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Affinion Settles With 46 States for More Than $30 Million

5 Nov, 2013 By: Linda A. Goldstein


This past month, Affinion Group Inc. and its subsidiaries, Triligeiant and Web Loyalty, reached an agreement with a multistate group of 46 attorneys general relating to the company’s marketing of discount club and membership services. These memberships were typically offered as an “upsell” after the consumer entered into a transaction with the primary marketer and involved the passage by the primary marketer of the consumer’s account billing information to Affinion. The memberships were also typically offered on a free trial basis followed by automatic renewal and recurring billing unless the consumer canceled. The settlement includes the payment of approximately $30 million in penalties and restitution and injunctive provisions proscribing the companies’ future marketing practice.

Post-transaction marketing of membership clubs and data pass have been the subject of intense regulatory scrutiny and state and federal enforcement actions for years. Readers may recall that several years ago, Sen. Jay Rockefeller (D-WV) passed the Restore Online Shoppers Confidence Act (ROSCA), which prohibited data pass in online post-transaction marketing and required that the material terms and conditions of negative option offers online be clearly and conspicuously disclosed before the consumer provides any billing information.

While the passage of the Rockefeller bill and stringent enforcement of Visa/MasterCard rules essentially put an end to any form of data pass, direct response marketers have nonetheless continued to utilize upselling arrangements as an additional source of revenue, and negative option offers in the form of free trials and automatic renewals continue to be a dominant force in DR marketing. Marketers, therefore, should take note of the provisions of the Affinion settlement.

Not surprisingly, the settlement provides very specific guidance relating to disclosure of the terms of the negative option offer and the manner for obtaining consent. Notably, the settlement actually mandates specific language that must be used verbatim in order disclose the negative option features of the offer. The mandated language requires disclosure of the fact that the consumer will be charged unless he or she cancels, the actual amount that the consumer will be charged on a recurring basis, and the fact that the charge will occur automatically.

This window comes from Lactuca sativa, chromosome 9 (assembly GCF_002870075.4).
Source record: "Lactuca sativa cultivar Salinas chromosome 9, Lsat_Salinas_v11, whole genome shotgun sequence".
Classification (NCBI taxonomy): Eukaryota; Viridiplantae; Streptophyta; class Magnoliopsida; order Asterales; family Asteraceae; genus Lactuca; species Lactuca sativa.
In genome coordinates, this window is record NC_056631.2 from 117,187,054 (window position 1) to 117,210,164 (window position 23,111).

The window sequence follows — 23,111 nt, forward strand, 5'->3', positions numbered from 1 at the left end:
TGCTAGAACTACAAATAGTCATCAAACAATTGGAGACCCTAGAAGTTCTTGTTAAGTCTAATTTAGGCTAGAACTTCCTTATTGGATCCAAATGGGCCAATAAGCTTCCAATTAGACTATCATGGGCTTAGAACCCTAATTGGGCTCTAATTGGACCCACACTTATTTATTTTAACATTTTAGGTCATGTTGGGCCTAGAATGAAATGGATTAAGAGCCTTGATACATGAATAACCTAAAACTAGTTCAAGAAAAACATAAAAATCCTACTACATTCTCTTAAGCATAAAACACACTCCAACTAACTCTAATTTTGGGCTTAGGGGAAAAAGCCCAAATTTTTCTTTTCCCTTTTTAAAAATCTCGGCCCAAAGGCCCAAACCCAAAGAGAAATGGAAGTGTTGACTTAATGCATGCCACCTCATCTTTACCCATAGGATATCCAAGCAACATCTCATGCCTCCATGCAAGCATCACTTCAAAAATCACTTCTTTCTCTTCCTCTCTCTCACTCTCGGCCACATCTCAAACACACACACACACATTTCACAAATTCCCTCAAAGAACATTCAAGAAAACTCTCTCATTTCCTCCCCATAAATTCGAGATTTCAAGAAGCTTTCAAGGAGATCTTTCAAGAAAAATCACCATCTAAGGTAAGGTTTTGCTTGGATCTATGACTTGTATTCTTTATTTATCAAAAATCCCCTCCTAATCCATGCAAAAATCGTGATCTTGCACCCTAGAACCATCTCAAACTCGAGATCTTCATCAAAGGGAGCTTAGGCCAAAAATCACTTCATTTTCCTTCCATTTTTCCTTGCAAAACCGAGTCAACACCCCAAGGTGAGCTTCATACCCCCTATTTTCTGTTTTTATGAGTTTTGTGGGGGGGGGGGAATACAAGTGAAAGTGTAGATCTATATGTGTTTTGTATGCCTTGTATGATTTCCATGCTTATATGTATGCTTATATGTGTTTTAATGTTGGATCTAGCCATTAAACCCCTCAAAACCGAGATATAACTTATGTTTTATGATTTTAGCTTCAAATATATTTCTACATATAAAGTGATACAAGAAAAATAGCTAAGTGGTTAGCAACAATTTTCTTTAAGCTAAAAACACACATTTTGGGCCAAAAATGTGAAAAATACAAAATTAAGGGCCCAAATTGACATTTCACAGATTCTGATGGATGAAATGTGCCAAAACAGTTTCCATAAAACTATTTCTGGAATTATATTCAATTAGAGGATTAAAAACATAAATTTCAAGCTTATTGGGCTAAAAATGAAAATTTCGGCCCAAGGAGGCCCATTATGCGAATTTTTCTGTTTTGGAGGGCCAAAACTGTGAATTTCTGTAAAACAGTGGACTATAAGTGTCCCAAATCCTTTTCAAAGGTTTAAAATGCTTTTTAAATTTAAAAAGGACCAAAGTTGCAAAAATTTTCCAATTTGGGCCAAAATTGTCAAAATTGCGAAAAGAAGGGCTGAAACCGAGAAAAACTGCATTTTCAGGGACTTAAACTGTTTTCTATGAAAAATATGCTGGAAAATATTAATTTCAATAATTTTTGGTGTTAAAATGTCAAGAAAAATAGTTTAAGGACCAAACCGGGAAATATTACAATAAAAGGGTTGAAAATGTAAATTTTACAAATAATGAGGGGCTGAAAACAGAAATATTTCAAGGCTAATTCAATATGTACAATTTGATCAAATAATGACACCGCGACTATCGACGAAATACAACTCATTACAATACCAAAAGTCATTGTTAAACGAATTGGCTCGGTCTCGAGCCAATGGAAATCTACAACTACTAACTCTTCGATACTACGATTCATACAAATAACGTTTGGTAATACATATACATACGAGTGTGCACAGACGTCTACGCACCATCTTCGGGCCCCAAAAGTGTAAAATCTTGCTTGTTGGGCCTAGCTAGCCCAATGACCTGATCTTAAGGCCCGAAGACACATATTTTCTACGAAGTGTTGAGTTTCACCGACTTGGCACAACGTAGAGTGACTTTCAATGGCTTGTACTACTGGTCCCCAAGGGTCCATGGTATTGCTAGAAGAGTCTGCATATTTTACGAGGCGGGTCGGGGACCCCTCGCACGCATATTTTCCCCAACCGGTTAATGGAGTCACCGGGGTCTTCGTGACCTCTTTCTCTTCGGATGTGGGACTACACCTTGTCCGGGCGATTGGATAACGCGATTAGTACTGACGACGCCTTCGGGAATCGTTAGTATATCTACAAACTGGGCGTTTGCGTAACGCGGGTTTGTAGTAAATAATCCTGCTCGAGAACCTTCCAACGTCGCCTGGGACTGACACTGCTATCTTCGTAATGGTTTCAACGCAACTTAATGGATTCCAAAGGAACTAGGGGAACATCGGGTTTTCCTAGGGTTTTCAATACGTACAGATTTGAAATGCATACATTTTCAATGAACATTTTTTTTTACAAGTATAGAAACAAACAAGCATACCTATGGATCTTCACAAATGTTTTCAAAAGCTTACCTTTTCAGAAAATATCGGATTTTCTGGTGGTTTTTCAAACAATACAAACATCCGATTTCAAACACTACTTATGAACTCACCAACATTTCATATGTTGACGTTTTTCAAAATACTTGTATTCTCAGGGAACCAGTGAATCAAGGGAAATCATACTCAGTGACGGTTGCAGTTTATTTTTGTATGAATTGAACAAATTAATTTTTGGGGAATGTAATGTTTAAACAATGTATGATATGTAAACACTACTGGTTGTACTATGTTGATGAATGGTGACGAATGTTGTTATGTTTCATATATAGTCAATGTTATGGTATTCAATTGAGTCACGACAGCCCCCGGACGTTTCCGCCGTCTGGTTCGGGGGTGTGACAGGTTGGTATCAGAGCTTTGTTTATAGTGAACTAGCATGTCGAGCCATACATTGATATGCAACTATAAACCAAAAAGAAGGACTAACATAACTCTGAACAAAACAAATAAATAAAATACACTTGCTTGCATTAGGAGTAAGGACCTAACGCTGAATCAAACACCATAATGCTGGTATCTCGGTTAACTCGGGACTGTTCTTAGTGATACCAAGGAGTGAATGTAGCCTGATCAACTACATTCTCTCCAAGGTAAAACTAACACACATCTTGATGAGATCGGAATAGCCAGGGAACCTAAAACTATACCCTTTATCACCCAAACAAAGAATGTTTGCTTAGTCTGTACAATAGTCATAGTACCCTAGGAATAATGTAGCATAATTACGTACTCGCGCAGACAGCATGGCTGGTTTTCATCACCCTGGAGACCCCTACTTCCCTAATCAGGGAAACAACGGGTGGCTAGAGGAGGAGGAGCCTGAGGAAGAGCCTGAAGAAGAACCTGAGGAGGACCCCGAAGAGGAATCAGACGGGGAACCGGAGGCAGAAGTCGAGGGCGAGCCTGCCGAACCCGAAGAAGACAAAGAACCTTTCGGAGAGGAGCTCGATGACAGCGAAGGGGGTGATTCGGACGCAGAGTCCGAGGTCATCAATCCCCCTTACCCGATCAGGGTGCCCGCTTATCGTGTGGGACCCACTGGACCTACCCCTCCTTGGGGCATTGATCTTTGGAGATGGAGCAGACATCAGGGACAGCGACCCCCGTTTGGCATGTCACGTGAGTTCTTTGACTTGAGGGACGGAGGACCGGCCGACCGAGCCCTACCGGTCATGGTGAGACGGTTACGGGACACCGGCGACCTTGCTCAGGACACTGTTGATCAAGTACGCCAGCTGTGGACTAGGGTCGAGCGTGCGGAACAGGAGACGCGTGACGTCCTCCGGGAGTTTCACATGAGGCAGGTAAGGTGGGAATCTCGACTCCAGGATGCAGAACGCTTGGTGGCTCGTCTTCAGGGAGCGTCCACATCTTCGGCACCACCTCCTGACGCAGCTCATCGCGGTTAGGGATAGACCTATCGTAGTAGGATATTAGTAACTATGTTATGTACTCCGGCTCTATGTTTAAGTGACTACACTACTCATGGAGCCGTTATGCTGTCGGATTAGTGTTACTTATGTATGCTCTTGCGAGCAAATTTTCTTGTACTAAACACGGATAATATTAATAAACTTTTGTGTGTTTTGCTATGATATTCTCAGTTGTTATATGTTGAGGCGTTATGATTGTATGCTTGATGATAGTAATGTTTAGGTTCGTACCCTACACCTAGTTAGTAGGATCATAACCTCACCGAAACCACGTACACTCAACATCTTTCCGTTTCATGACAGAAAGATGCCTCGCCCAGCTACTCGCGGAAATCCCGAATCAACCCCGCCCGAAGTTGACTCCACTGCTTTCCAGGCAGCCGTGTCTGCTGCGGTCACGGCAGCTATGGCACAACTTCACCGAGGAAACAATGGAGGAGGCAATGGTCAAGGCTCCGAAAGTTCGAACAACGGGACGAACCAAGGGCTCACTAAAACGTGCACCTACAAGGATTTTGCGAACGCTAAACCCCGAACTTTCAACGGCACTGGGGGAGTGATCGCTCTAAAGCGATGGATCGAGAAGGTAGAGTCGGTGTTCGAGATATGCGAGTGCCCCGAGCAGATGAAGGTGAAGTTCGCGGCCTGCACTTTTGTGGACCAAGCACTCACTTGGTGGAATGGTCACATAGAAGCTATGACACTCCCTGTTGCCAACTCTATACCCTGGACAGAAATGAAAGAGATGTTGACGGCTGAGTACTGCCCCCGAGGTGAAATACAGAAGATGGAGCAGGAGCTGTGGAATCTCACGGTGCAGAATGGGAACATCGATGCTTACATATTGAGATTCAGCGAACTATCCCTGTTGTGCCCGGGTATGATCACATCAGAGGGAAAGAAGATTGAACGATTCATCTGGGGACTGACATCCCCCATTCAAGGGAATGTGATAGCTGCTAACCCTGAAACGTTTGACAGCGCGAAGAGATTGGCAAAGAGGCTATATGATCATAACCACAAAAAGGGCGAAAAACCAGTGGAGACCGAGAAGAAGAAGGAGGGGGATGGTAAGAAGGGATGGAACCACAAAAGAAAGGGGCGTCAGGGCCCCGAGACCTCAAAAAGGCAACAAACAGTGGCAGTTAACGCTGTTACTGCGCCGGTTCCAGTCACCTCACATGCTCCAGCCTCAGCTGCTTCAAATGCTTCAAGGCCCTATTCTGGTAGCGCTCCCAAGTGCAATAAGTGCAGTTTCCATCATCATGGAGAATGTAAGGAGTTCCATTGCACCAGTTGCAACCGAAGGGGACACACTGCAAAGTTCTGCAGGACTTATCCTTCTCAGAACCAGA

The specific mandated disclosure is as follows: “Unless I contact Affinion to cancel before my Trial Period ends, I authorize Affinion to electronically charge my (type of account) $ Price automatically every (Membership Term) or a greater amount if I am notified for my purchase of a membership in Membership program until I cancel.”

In terms of the manner for obtaining consent, the settlement requires that the consumer either check a box that indicates consent to be charged or click on a confirmation button for online offers. For direct mail offers, however, a written signature is required.

Because of the continuous nature of these offers, the FTC and the states have always been concerned with ensuring that the consumer has an easy, cost-free method of cancellation and that the cancellation provisions are clearly and conspicuously disclosed. The Affinion settlement actually goes a step further and requires not only that the cancellation policy be clearly and conspicuously disclosed but also that the consumer be given the right to cancel at any time.

One of the concerns that the regulators have consistently had with post-transaction marketing offers is ensuring that consumers understand that the upsell offer is being made by an entity separate from the primary marketer. In order to address this concern, the Affinion settlement contains numerous provisions designed to make clear to the consumer that the membership service is being offered by an entity separate and distinct from the primary marketer.

Finally, the order mandates that confirmation and reminder notices be sent to the consumer and that such notices clearly indicate that they relate to a membership service. This requirement is consistent with legislation in several states that requires that such notices be sent and with an overarching desire on the part of regulators to ensure that consumers understand that they are enrolled in such programs and are aware of their cancellation rights.

Linda Goldstein is chair of the Advertising, Marketing and Media division of Manatt, Phelps & Phillips LLP, based in the firm’s New York office. She can be reached at lgoldstein@manatt.com.


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